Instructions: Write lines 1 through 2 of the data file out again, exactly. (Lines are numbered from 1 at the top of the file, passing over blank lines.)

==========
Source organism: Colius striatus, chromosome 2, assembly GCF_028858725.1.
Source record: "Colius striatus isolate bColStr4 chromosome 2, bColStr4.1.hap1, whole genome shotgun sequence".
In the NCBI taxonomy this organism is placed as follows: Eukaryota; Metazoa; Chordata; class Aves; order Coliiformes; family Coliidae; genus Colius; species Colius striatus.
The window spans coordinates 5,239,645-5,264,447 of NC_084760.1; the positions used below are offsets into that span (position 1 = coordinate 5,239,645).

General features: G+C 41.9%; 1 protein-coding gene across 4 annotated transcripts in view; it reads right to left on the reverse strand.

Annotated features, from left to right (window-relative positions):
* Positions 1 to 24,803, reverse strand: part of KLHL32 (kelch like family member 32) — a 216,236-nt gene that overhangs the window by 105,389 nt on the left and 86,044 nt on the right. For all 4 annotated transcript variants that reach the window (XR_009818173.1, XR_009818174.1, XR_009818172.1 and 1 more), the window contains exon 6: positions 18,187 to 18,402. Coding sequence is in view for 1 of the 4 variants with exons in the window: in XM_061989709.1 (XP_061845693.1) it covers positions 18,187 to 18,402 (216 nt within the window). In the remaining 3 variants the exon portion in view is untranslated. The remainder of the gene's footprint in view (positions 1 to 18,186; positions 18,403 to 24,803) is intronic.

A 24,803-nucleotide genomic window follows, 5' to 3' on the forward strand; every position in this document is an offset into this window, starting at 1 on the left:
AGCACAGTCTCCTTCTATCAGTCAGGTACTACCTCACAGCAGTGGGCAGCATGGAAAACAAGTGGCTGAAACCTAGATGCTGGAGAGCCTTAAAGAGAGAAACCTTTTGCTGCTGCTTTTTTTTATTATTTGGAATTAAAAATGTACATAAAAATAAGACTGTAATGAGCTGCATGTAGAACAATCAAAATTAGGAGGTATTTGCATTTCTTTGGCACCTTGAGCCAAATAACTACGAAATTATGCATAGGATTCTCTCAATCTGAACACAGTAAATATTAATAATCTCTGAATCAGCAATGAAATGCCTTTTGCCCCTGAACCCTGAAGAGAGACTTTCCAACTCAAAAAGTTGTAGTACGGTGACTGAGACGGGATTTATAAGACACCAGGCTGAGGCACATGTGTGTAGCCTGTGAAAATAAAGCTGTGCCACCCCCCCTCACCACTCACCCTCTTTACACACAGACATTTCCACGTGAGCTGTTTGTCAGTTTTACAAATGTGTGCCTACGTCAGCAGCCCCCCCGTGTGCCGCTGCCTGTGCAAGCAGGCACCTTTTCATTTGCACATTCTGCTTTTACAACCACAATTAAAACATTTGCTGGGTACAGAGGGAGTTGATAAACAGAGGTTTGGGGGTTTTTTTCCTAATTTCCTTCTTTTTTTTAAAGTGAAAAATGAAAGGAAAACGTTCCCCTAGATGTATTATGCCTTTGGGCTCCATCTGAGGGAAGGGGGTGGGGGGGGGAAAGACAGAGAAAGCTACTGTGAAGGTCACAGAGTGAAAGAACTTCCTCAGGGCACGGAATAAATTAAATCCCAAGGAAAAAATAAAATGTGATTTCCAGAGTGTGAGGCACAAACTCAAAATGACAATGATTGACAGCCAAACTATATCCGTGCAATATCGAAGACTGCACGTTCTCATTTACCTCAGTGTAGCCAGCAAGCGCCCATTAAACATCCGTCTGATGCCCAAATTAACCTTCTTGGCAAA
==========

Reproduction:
Source organism: Colius striatus, chromosome 2, assembly GCF_028858725.1.
Source record: "Colius striatus isolate bColStr4 chromosome 2, bColStr4.1.hap1, whole genome shotgun sequence".